Editor’s note: This piece was originally published in November 2019. It has been lightly edited and updated as of July 2023.
In a letter to investors, 1623 Pro Fund portfolio manager Jeff Fischer wrote in an investor letter:
One of our key pillars to generate strong returns is to invest in growth companies that we believe are benefitting from major trends that should serve as tailwinds for years to come—think 10-year trends and longer, such as data and data analytics, connectivity, and mobility. One trend still early in the making is the world’s digital transformation. Replacing paper, inefficient offline processes, susceptible record keeping, and slow response times with a completely digital—and all but immediate—solution is steadily becoming necessary to compete. … Any company that hopes to thrive needs to get there shortly, because customers demand it, as do employees.
Today, I want to drill down on a theme within the “digital transformation” theme Jeff mentioned. It’s called edge computing.
Looking beyond the cloud
To understand edge computing, I want to first talk about its parent: cloud computing.
Cloud computing is all around us. Quite often, what will power the “digital transformation” trend will be cloud computing. At the most basic level, cloud computing involves accessing programs and data over the internet, not on local hardware. It’s the difference between streaming a movie versus renting a physical DVD and playing it on your home DVD player.
If you watch shows on Netflix, store files on Dropbox, have a subscription service to software like Office 365 (or use a free service like Google Docs), you’re already using cloud computing yourself. Keeping hardware on site can be a costly endeavor, so cloud computing can save companies a significant amount of money—there are no hardware and maintenance costs with the cloud.
Because of these potential savings, cloud computing vendors offer things like software-as-a-service, platform-as-a-service, and infrastructure-as-a-service. The thing to keep in mind is that these are all subscription services for various computing or storage resources delivered over the internet.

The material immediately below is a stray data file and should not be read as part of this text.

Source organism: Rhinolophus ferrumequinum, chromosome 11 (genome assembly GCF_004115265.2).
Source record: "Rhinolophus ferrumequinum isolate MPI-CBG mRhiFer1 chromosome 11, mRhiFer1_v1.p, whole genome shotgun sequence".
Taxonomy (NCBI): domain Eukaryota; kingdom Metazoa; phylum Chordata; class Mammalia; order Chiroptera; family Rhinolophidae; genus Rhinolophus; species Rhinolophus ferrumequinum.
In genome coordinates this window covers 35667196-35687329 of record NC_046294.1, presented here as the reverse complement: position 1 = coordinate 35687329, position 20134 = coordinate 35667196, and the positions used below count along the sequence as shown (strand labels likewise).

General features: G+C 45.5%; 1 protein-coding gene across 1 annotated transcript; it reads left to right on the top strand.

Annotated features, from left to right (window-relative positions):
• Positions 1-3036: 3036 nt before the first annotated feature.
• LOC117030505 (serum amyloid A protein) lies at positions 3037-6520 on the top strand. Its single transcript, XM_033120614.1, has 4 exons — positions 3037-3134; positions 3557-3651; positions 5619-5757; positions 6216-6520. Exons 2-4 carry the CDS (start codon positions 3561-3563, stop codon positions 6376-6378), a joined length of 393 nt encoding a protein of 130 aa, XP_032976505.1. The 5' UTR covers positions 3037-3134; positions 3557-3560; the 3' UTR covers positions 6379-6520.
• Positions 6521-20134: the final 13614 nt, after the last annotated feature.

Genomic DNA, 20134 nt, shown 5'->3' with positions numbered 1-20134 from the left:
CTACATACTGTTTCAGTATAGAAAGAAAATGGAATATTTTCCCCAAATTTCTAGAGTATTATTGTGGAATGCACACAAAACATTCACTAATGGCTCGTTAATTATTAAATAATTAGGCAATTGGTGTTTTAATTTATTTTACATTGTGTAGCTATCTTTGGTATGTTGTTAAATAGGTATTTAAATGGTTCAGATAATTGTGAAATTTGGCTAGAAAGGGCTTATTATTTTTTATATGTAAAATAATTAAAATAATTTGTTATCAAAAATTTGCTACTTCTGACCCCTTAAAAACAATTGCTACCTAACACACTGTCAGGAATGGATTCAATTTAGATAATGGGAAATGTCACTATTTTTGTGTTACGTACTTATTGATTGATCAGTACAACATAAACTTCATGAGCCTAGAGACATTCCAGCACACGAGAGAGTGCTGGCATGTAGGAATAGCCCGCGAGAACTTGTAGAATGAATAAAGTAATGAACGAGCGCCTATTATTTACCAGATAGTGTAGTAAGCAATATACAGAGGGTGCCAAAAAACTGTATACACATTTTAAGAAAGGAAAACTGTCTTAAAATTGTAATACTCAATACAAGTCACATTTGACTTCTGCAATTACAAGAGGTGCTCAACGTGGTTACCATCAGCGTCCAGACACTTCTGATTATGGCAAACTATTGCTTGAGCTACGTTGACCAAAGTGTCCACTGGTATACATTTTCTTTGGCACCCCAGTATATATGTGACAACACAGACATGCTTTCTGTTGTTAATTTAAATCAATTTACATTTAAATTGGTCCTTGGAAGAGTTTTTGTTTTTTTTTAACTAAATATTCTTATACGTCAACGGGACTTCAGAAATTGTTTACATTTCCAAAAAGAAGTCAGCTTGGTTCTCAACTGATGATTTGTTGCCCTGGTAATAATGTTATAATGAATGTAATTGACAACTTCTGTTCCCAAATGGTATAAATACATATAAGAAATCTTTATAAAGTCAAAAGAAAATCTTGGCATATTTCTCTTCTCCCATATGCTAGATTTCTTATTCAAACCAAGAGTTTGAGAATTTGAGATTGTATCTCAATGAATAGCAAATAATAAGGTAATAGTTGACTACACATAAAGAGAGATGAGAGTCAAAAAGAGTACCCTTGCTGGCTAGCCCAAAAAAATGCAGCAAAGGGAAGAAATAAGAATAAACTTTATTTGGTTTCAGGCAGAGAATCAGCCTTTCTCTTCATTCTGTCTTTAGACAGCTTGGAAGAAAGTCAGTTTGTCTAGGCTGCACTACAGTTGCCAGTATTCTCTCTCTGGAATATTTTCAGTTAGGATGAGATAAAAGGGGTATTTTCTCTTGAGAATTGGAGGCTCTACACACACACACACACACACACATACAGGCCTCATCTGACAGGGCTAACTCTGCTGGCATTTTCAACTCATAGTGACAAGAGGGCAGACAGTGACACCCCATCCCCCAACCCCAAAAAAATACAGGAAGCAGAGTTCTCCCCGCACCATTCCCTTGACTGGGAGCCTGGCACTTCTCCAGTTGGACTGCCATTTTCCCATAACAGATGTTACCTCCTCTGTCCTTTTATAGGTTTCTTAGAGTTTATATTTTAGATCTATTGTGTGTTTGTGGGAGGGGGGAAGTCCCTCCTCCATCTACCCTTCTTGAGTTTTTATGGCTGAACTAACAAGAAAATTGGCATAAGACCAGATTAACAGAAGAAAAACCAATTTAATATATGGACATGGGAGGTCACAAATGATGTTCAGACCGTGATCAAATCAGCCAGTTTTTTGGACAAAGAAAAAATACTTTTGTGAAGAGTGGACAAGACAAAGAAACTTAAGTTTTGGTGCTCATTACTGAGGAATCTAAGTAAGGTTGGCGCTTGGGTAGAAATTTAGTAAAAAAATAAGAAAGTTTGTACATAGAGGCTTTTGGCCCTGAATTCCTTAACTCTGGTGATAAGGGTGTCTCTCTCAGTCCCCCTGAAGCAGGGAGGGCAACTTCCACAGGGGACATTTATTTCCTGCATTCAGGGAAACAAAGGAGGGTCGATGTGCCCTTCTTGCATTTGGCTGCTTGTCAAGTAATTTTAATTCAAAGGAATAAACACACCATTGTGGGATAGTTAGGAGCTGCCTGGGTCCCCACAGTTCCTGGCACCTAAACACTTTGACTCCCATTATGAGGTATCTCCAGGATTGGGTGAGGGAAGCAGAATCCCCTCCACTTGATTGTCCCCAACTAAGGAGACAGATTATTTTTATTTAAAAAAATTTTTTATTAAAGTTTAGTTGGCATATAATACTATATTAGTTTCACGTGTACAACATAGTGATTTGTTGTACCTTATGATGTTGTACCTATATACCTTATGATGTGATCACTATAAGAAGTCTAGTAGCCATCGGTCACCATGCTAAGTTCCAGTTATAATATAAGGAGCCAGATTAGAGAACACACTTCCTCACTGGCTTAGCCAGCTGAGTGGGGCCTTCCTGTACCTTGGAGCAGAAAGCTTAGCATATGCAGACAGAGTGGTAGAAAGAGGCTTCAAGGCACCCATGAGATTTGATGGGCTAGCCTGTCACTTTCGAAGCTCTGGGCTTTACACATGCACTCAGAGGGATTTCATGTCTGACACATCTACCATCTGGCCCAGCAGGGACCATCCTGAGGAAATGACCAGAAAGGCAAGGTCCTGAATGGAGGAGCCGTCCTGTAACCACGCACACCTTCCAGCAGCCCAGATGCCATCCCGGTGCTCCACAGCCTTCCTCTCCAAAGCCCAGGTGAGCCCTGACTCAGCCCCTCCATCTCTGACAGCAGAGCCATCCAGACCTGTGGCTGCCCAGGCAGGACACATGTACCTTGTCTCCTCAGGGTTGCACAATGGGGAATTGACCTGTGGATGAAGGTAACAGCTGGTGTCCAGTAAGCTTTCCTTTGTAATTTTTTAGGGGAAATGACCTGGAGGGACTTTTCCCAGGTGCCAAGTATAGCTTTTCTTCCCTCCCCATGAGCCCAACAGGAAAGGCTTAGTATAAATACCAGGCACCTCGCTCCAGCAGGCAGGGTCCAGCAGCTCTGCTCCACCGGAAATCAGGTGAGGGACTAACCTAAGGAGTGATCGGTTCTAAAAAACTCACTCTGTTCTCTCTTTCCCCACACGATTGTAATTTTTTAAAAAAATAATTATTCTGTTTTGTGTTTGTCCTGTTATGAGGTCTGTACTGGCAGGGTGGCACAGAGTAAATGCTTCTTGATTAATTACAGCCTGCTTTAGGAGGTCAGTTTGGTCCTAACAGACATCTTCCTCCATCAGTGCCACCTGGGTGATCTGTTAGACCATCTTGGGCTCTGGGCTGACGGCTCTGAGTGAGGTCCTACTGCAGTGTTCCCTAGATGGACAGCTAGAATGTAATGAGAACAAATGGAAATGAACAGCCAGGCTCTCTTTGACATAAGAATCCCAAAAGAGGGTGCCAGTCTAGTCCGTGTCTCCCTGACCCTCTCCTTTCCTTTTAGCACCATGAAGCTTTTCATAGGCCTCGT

Typically, these services are served up to you from large, centralized data centers. These facilities have tons of servers, storage equipment, networking equipment, and more. So when you’re receiving Netflix video or editing a Google Doc, you’re sending signals to and from these data centers.
Geographically speaking, these data centers are all over the place, so the chances are high that you’re communicating with a data center that isn’t far away. According to the U.S. International Trade Commission, there are more than 2,600 data centers in the United States (as of May 2021).
Why edge computing?
Cloud computing can be a great productivity enhancer and has already saved money and time for many businesses and people. However, while there’s so much that cloud computing enables, it also has its limitations. Edge computing fixes some of those limitations.
Edge computing does its computing on the “edge” of the cloud. As you may have guessed, that means it’s closer than the cloud. This can happen within an edge data center, which is much closer to the end user. These smaller data centers can be connected to a building, a cell tower, or another nearby structure.
Another way to utilize edge computing is by putting computing capabilities into the device itself. Rather than send a constant stream of raw data, the device might only send the bits and pieces that are relevant and important. This is accomplished by having computer parts inside the device itself. When we joke that our cars are basically computers now, this is actually not that far from the truth. And the more connected devices we add to our lives, the more computers we’re adding.
There are many reasons that edge computing makes sense as a technology. Two of the most common problems solved by edge computing are latency and bandwidth issues.
Latency is the delay that occurs when sending and receiving data. Sending data to and from a data center, in most instances, is just fine. However, there are times when an application is much more time-sensitive and we can’t afford to wait for even a small delay. A good example of this is autonomous vehicles.
Cars these days are equipped with numerous sensors and cameras that enable cars to detect and see nearby and faraway objects and to react to them. Imagine if cars had to send signals to a data center and back before deciding to brake or steer. It would be a disaster! Because of this, cars have the computing power and software to interpret the data from the sensors and cameras they carry. This way, cars can react to obstacles on the road in real-time, rather than sending data to the cloud and waiting for a response.